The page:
Account-Based Marketing (ABM) – The 7 Things I Learned from Working with Some of the Best Business, Sales, and Marketing Visionaries in the World
This is a guest post from Val-Pierre Genton, VP of Audience at BrightTALK.
Over the past 15+ years, I’ve had the privilege to help build BrightTALK into a business that today brings over 5 million professionals and companies together to learn and grow.
On this journey, I have worked with thousands of the most remarkable business, sales, and marketing visionaries in B2B. Assisted by unprecedented technologies, marketing can now transform itself from a cost to a revenue center, and ABM will only help this metamorphosis.
Fortune 500s all the way to start-ups are united in their quest to find and retain more customers. My goal with this humble article is to distill some of the insights I’ve picked up in witnessing ABM tests and implementations.
Focusing go-to-market activity on a clearly defined set of accounts is nothing new – scaling it is. So no, ABM is not another fad, but its technologies are in the ‘introduction to growth’ phase of the product maturity life cycle. And during this phase, vendors are stampeding to create market share and they kick up a vibrant dust of opportunity and confusion. In the process, many are trying to figure out whether to go ‘all in’ on ABM. Nothing like FOMO to get the blood pressure going!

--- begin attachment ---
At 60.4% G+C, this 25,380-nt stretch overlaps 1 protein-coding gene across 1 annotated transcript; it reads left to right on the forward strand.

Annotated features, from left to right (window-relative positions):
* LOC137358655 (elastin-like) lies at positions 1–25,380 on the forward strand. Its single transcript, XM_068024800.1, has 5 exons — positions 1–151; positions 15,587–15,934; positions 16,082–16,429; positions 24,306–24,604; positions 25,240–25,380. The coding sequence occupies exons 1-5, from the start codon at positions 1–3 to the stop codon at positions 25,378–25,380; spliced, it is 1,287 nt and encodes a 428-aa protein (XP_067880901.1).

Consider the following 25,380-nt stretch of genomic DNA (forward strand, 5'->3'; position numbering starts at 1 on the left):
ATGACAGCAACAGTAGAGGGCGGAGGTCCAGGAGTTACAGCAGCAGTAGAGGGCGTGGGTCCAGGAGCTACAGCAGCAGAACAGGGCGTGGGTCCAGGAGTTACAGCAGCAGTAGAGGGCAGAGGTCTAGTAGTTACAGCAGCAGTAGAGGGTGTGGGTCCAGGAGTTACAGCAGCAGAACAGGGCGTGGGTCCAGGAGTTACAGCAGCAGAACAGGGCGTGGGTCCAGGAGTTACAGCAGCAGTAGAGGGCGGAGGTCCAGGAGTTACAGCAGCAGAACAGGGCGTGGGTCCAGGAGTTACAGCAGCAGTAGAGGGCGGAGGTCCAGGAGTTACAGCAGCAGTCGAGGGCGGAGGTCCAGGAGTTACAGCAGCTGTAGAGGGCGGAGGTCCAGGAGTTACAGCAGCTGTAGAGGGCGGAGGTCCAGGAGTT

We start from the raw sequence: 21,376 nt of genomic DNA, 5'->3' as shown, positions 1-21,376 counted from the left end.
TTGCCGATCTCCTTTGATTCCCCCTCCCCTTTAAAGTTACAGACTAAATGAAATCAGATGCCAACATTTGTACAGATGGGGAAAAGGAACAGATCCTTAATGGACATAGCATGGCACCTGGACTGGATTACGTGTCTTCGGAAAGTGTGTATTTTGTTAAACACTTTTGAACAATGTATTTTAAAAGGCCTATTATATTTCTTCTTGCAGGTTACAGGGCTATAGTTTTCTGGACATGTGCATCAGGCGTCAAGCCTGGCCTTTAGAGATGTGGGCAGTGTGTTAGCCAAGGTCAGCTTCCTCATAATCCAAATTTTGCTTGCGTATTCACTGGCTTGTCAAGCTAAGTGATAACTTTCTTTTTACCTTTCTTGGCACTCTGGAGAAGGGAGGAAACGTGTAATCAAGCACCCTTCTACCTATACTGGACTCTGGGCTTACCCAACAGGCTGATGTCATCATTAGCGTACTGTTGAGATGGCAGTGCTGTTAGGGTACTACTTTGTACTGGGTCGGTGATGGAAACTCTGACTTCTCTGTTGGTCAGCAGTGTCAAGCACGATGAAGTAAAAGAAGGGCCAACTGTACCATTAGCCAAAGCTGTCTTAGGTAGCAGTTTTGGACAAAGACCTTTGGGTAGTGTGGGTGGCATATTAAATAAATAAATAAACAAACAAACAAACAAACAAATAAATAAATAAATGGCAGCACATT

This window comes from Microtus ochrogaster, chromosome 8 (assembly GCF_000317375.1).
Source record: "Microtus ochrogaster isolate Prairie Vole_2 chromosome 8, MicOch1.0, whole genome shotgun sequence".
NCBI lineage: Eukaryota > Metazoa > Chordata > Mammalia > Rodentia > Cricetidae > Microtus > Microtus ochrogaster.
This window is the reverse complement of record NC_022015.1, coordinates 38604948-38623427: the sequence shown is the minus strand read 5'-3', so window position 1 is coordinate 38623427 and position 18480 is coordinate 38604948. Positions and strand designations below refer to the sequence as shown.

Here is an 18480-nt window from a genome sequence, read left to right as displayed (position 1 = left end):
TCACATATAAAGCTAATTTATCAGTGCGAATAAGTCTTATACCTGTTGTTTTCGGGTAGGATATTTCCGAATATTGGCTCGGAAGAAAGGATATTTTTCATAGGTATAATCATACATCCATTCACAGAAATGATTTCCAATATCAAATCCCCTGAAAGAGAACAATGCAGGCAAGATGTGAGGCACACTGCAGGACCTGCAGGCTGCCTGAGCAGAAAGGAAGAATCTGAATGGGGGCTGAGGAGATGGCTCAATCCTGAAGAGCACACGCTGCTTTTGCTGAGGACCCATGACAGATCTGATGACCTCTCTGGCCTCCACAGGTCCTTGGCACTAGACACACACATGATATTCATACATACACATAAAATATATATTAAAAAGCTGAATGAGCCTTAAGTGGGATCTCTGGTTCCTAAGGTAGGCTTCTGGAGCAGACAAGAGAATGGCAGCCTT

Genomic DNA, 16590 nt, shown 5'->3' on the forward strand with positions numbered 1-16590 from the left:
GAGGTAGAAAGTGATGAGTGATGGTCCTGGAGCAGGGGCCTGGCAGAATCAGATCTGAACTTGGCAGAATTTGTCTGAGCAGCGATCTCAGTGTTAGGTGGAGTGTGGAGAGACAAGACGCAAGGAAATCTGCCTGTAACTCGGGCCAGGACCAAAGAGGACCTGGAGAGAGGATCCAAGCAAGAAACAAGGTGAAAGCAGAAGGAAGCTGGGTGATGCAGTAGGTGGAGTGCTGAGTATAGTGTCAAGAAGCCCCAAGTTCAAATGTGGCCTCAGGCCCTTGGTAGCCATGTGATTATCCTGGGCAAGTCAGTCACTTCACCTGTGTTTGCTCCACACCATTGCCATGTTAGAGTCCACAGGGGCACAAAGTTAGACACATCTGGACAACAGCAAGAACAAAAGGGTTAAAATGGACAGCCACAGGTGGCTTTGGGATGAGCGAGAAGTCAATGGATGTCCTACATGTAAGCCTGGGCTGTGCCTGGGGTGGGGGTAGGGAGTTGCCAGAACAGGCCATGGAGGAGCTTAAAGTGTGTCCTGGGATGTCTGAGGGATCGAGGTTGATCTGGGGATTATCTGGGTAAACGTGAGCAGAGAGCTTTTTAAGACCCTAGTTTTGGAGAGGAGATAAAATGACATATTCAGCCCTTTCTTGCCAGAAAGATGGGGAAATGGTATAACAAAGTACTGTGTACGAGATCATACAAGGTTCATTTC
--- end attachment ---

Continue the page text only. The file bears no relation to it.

Truth is, from what I can tell, ABM adopters fall into one of two camps: partial adopters (vast majority) and those going ‘all in’ (small minority). ‘All in’ being defined as companies who have built an ABM strategy with board-level alignment across the CEO, finance, operations, sales, marketing, and IT. They go as far as funneling non-ABM leads to smaller in-house sales teams, push them to partners or ignore them altogether. For the sake of this article, I will focus on the vast majority, the partial adopters.
Half of all companies currently have ABM pilot programs in place, but only 20% of those have had an ABM strategy in place for more than a year. – SiriusDecisions
A few reasons they may be exploring ABM…
- Pipeline analysis showed a cluster of companies performing better than others
- Accuracy of inbound/outbound activities to better engage the ideal customer profile
- Lead-to-revenue optimization
- Product/market fit
The 7 things I’ve learned from the top performers
Develop substantial target account lists in partnership with sales and customer teams (in the thousands if possible).